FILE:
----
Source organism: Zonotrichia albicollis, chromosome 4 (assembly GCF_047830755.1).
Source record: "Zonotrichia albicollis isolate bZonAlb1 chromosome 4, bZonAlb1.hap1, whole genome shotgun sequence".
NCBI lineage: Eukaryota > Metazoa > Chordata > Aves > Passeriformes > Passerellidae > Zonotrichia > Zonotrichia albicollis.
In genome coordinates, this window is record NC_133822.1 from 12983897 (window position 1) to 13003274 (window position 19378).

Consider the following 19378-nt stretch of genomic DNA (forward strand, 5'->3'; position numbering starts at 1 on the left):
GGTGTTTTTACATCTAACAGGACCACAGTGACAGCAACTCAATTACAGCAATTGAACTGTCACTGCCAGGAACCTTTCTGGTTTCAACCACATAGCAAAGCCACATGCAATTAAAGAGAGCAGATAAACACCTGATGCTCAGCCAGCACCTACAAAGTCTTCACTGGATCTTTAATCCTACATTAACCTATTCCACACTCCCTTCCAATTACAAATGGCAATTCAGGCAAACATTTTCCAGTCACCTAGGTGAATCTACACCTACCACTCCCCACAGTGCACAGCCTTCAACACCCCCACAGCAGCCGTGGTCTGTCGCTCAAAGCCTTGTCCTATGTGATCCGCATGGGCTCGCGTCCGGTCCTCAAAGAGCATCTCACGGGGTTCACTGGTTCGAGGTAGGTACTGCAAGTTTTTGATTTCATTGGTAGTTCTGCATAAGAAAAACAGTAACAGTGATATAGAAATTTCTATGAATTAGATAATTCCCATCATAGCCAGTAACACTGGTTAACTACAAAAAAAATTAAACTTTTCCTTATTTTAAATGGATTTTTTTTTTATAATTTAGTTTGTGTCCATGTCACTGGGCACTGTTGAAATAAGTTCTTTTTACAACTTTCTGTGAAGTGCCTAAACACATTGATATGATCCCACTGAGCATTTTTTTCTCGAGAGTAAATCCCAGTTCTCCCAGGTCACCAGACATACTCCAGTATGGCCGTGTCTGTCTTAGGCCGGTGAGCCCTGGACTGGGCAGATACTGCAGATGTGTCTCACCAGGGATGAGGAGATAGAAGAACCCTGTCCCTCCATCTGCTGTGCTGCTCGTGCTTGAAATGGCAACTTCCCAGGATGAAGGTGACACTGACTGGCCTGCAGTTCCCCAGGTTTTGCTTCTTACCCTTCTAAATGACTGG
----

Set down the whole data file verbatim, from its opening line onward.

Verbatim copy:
Source organism: Zonotrichia albicollis, chromosome 4 (assembly GCF_047830755.1).
Source record: "Zonotrichia albicollis isolate bZonAlb1 chromosome 4, bZonAlb1.hap1, whole genome shotgun sequence".
NCBI lineage: Eukaryota > Metazoa > Chordata > Aves > Passeriformes > Passerellidae > Zonotrichia > Zonotrichia albicollis.
In genome coordinates, this window is record NC_133822.1 from 12983897 (window position 1) to 13003274 (window position 19378).

Consider the following 19378-nt stretch of genomic DNA (forward strand, 5'->3'; position numbering starts at 1 on the left):
GGTGTTTTTACATCTAACAGGACCACAGTGACAGCAACTCAATTACAGCAATTGAACTGTCACTGCCAGGAACCTTTCTGGTTTCAACCACATAGCAAAGCCACATGCAATTAAAGAGAGCAGATAAACACCTGATGCTCAGCCAGCACCTACAAAGTCTTCACTGGATCTTTAATCCTACATTAACCTATTCCACACTCCCTTCCAATTACAAATGGCAATTCAGGCAAACATTTTCCAGTCACCTAGGTGAATCTACACCTACCACTCCCCACAGTGCACAGCCTTCAACACCCCCACAGCAGCCGTGGTCTGTCGCTCAAAGCCTTGTCCTATGTGATCCGCATGGGCTCGCGTCCGGTCCTCAAAGAGCATCTCACGGGGTTCACTGGTTCGAGGTAGGTACTGCAAGTTTTTGATTTCATTGGTAGTTCTGCATAAGAAAAACAGTAACAGTGATATAGAAATTTCTATGAATTAGATAATTCCCATCATAGCCAGTAACACTGGTTAACTACAAAAAAAATTAAACTTTTCCTTATTTTAAATGGATTTTTTTTTTATAATTTAGTTTGTGTCCATGTCACTGGGCACTGTTGAAATAAGTTCTTTTTACAACTTTCTGTGAAGTGCCTAAACACATTGATATGATCCCACTGAGCATTTTTTTCTCGAGAGTAAATCCCAGTTCTCCCAGGTCACCAGACATACTCCAGTATGGCCGTGTCTGTCTTAGGCCGGTGAGCCCTGGACTGGGCAGATACTGCAGATGTGTCTCACCAGGGATGAGGAGATAGAAGAACCCTGTCCCTCCATCTGCTGTGCTGCTCGTGCTTGAAATGGCAACTTCCCAGGATGAAGGTGACACTGACTGGCCTGCAGTTCCCCAGGTTTTGCTTCTTACCCTTCTAAATGACTGG